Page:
Utility-scale solar farm developer ReneSola (NYSE:SOL) spiked in morning trading, its stock rising 19% through 11:55 a.m. EST. What's all the excitement about?
This morning, ReneSola announced that it has signed a memorandum of understanding with asset management firm Eiffel Investment Group to establish a joint venture that will provide financing for ReneSola solar farms being built across Europe.
ReneSola would become a 51% majority owner of the joint venture, with Eiffel owning the remaining 49%. Flush with new capital injected by Eiffel, the venture would develop "up to 1 GW of solar projects in the next several years across Europe." As projects are constructed one by one, the venture will then proceed to sell them off to buyers, generating the cash needed to continue developing newer projects.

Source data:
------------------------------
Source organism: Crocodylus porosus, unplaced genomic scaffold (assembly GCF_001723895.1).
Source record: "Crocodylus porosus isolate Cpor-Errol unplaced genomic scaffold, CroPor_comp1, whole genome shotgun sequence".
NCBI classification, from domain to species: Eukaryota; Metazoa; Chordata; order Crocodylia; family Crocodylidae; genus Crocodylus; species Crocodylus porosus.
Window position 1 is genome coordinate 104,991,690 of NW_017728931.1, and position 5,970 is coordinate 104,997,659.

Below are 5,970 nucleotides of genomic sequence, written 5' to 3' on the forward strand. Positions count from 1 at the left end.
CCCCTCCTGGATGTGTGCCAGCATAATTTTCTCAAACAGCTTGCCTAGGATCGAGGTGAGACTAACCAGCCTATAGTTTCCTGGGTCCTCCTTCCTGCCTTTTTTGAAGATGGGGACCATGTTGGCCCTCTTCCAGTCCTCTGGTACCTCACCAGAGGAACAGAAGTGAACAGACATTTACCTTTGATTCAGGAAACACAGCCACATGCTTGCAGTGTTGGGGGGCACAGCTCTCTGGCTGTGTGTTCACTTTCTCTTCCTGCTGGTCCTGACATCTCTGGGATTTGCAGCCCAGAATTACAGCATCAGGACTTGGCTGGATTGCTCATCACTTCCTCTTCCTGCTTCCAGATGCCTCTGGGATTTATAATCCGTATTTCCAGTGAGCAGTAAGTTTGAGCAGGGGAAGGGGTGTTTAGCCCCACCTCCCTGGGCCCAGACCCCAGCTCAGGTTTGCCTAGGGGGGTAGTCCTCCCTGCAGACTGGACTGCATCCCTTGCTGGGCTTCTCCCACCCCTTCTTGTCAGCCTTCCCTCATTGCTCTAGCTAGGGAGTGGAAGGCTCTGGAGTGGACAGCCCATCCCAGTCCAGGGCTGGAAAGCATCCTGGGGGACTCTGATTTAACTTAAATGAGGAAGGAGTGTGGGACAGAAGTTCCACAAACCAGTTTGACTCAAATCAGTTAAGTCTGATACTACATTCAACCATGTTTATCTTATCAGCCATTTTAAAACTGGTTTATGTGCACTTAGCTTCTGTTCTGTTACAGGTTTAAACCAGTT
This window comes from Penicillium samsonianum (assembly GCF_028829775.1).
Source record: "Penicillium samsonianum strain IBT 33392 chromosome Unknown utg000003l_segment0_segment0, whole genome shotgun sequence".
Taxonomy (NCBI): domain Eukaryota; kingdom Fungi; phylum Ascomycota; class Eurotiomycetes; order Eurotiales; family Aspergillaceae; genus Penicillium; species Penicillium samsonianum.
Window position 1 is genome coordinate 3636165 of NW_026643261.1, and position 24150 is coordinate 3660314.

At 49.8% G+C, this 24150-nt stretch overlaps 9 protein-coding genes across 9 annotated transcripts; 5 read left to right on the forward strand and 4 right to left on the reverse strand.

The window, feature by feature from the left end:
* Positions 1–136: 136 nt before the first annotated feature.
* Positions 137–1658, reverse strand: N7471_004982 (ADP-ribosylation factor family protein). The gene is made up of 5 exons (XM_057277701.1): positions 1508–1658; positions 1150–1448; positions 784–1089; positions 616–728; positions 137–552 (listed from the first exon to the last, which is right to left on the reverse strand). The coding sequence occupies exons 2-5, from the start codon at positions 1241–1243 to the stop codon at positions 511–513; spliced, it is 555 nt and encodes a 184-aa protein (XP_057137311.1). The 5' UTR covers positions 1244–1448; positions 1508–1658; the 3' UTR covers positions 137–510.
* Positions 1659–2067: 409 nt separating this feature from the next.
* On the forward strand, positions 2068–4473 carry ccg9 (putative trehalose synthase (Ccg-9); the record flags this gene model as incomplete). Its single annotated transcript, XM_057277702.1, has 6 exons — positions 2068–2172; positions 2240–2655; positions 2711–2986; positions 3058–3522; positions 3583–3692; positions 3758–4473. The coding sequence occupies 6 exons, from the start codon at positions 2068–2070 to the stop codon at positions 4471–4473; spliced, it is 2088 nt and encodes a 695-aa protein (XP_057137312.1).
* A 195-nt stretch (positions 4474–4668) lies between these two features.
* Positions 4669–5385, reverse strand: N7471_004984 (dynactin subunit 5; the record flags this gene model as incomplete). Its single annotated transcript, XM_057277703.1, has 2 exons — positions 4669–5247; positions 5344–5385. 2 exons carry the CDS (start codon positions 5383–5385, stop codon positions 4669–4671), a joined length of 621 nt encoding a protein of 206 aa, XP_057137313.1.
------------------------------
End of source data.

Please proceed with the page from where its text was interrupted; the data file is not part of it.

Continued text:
According to filings with the SEC, ReneSola has completed a total of 779 megawatts of solar power projects since its creation in 2005, so today's announcement describes a more than doubling of the company's activities in future years. It would also appear to potentially roughly triple the 417 MW worth of projects last stated to be within the late stage of ReneSola's pipeline.
In short, this sounds like a pretty big deal for ReneSola. That being said, profitability has been kind of hit or miss for this company historically, with ReneSola losing money in three of its last five reported fiscal years. Before getting too caught up in the enthusiasm surrounding today's announcement, and surrounding solar stocks in general, investors should keep in mind that building megawatts isn't the real object of this game. Profiting from those megawatts is.